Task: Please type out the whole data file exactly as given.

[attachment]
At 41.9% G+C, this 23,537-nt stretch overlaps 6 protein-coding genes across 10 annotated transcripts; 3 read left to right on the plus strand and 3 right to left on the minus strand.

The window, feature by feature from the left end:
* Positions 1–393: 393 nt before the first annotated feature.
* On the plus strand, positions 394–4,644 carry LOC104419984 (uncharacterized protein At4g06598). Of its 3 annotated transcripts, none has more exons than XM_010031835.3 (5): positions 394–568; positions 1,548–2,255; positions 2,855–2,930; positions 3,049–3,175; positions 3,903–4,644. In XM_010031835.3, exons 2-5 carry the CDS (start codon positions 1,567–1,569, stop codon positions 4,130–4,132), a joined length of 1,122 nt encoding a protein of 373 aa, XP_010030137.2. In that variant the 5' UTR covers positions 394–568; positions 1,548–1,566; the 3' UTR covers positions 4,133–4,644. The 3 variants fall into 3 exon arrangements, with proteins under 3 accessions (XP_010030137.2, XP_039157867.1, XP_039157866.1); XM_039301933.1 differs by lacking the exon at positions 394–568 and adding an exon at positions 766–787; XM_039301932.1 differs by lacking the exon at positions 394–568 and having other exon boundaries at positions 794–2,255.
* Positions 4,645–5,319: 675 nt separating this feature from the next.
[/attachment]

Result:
At 41.9% G+C, this 23,537-nt stretch overlaps 6 protein-coding genes across 10 annotated transcripts; 3 read left to right on the plus strand and 3 right to left on the minus strand.

The window, feature by feature from the left end:
* Positions 1–393: 393 nt before the first annotated feature.
* On the plus strand, positions 394–4,644 carry LOC104419984 (uncharacterized protein At4g06598). Of its 3 annotated transcripts, none has more exons than XM_010031835.3 (5): positions 394–568; positions 1,548–2,255; positions 2,855–2,930; positions 3,049–3,175; positions 3,903–4,644. In XM_010031835.3, exons 2-5 carry the CDS (start codon positions 1,567–1,569, stop codon positions 4,130–4,132), a joined length of 1,122 nt encoding a protein of 373 aa, XP_010030137.2. In that variant the 5' UTR covers positions 394–568; positions 1,548–1,566; the 3' UTR covers positions 4,133–4,644. The 3 variants fall into 3 exon arrangements, with proteins under 3 accessions (XP_010030137.2, XP_039157867.1, XP_039157866.1); XM_039301933.1 differs by lacking the exon at positions 394–568 and adding an exon at positions 766–787; XM_039301932.1 differs by lacking the exon at positions 394–568 and having other exon boundaries at positions 794–2,255.
* Positions 4,645–5,319: 675 nt separating this feature from the next.